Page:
Cinematheque．Passion teams up with Comuna de Han-Ian to present the 4th Macao International Documentary Film Festival, from August 10 to 31. The highly anticipated festival opens with documentary gem Let’s Get Lost (newly restored version), revealing the turbulent life and spellbinding music of jazz trumpeter Chet Baker. The Director-in-Focus session surely impresses with a gripping portfolio of Kazakh filmmaker Sergey Dvortsevoy, who will visit Macau and share his artistic methods and anecdotes. Aiming to create a dialogue with the city, the festival puts together new releases on this 20th anniversary of Macau’s handover under two themes–The Collective and Memories. The releases will also be Hong Kong and Macau premieres. Accompanying the exciting programme are talks and events.
“Prince of Cool” Chet Baker lives in the fond memory of jazz fans worldwide. His beautiful face and deep voice add a heart-breaking quality. On creating this documentary, Bruce Weber comments, “Everybody has a story about Chet Baker…I made this film about Chet because I had my own story about him.” A post-screening session with music expert Anson Ng brings us an hour of jazz and talk about this legend.
Director-in-Focus: Sergey Dvortsevoy’s session features six remarkable works of Kazakh filmmaker Sergey Dvortsevoy, charting his creative about-face from observational documentaries–Paradise, Bread Day, Highway and In The Dark–to the impressive features, Tulpan (2008) and Ayka (2018). He tends to apply long takes and minimal narration and action in an honest and humorous way. Dvortsevoy will also bring his creative vision in a masterclass for Macau filmmakers and audience.
The Collective and Memories manifest in a programme of Hong Kong-and-Macau premieres. The Collective investigates how the self is constructed in a world where the Internet reigns. Los Reyes looks at a community from the perspective of two street dogs. Buddy touches upon the emotional therapy animals can offer humans. Honeyland follows the life of one of the last female beekeepers in Europe for three years. Director Hassan Fazili and his family are on the run after the Taliban put out a call for his death. He records his flight with three mobile phones and makes Midnight Traveler.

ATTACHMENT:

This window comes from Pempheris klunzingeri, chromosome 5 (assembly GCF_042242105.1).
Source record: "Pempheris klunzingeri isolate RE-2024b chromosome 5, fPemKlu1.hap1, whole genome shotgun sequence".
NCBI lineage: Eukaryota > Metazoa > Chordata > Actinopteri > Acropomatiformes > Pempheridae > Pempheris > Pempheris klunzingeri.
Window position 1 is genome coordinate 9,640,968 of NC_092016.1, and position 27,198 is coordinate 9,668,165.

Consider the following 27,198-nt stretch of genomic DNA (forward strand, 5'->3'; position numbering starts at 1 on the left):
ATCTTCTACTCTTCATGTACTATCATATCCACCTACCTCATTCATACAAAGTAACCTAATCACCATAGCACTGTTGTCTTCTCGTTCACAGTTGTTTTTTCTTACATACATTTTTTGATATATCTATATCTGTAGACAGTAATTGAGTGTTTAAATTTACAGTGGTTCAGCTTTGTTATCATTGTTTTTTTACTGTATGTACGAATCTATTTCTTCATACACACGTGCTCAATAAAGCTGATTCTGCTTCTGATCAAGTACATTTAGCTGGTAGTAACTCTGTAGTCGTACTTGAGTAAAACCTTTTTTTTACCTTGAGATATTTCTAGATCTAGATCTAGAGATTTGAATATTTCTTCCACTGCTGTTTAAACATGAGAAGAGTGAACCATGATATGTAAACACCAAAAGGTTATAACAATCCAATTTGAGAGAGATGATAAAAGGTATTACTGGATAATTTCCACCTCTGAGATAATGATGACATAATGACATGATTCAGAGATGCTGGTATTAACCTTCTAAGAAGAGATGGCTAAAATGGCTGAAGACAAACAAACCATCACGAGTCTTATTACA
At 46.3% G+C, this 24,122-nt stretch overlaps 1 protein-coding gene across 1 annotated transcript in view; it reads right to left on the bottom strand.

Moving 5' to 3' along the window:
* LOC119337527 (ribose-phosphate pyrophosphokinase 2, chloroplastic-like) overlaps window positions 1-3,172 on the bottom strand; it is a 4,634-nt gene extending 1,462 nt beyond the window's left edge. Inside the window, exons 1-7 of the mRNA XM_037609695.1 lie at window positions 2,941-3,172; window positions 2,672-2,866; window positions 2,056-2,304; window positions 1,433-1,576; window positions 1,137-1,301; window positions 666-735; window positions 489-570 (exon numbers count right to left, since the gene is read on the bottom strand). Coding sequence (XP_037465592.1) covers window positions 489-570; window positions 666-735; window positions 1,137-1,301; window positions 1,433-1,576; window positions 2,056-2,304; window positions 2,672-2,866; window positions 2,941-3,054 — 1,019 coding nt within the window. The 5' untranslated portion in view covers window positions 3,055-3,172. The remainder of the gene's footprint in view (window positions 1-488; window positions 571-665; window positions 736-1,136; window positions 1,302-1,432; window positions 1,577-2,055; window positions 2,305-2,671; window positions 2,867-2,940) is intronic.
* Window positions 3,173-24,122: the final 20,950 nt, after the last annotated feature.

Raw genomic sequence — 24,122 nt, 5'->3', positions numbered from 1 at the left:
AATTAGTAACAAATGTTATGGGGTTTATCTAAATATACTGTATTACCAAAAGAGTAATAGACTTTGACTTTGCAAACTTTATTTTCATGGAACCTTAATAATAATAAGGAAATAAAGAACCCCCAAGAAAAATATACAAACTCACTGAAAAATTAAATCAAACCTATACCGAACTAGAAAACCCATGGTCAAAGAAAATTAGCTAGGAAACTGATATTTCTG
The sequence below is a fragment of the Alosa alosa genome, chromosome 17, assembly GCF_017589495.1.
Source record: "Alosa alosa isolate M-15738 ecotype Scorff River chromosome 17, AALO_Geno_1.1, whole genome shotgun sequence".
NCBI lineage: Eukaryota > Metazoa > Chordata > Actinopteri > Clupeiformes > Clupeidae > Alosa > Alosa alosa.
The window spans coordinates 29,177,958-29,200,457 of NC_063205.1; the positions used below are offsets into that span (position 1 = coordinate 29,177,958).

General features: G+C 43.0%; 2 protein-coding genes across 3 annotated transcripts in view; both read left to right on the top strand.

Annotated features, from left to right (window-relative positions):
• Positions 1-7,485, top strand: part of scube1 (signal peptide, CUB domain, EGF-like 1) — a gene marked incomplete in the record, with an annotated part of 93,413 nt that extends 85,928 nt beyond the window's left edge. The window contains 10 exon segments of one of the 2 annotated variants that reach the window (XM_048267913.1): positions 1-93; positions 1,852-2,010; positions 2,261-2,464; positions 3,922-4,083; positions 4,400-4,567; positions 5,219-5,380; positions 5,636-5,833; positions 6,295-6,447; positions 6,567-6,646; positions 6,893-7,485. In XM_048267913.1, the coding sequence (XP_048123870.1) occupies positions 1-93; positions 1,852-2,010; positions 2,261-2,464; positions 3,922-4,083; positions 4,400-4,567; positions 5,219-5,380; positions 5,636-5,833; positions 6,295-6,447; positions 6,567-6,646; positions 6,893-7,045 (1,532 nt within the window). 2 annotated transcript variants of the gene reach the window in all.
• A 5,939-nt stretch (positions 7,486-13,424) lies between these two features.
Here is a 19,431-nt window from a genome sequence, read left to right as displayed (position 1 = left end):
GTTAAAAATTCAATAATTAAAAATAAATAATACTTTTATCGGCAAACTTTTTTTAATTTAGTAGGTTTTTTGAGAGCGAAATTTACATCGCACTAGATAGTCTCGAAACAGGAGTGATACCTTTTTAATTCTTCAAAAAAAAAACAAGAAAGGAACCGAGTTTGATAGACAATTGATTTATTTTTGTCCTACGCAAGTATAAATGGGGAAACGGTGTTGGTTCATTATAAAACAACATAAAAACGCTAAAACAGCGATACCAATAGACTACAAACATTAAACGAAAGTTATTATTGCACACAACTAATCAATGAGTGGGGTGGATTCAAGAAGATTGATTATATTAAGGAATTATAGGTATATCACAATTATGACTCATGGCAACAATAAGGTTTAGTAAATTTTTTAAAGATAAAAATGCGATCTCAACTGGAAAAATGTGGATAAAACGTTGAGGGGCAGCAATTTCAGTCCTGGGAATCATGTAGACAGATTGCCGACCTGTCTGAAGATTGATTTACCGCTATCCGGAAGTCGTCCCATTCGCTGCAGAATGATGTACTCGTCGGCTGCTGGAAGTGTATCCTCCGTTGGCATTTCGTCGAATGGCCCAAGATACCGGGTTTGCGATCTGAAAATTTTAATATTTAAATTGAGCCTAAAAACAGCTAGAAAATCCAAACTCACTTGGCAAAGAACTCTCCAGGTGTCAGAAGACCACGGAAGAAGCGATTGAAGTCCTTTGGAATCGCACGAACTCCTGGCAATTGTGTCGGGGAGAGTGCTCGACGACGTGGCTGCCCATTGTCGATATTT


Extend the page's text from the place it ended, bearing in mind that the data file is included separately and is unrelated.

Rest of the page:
Searching Eva shows how Eva publishes her thoughts online with her new identity–a sexual worker, model, feminist and writer. Edited out of several hundred hours of vloggers’ self-broadcast footage, Present.Perfect. reveals the power of the Internet over individuals. Treasure Island follows a group of people who attempt to escape from reality in a resort island. Memories tells touching tales of individuals. A few weeks ago, music fans worldwide bid farewell to the father of Bossa Nova, João Gilberto. Where Are You, João Gilberto? tries to fulfil the dream of seeing the musician by following his life and music.
Three Identical Strangers unveils dark scientific secrets by reuniting triplet brothers who were separated at birth. Minding the Gap sympathetically follows three young skateboarders’ experiences as they enter adulthood. Italian model-turned-feminist Benedetta Barzini refuses to be gazed at and her son tries to picture her different selves in The Disappearance of My Mother. Another Day of Life is a collaboration between Spanish director Raúl de la Fuente and Polish animator Damian Nenow, transporting the audience back to ambitious Polish journalist Ryszard Kapuściński’s first-hand updates on the Angolan Civil War. Photographer Khalik Allah depicts the rural and urban landscape and people of his mother’s country in, Jamaica in Black Mother. In The Best Thing You Can Do With Your Life, Zita Erffa records the life of her brother, who she has not seen for eight years, in the controversial Legionary of Christ.
Jonas Mekas, the Godfather of American avant-garde cinema, passed away earlier this year. With his Bolex 16mm camera, Mekas illustrates his journey in New York as an outsider and his return to Lithuania, to meet his friends in Europe again in Reminiscences of a Journey to Lithuania. Award-winning The Act of Killing surrealistically scrutinizes the Indonesian mass killing of communists in 1965 Indonesia by recording the perpetrators re-enacting the incident. The director’s cut version will be shown in two screenings. Indonesian history expert George Young will give a pre-screening talk on the historical background of this piece.
When: August 10–31, 2019
Where: Cinematheque Passion, 13 Travessa da Paixão, Macau
How much: MOP $60 per person
For more information, call +853 2852 2585 or check their website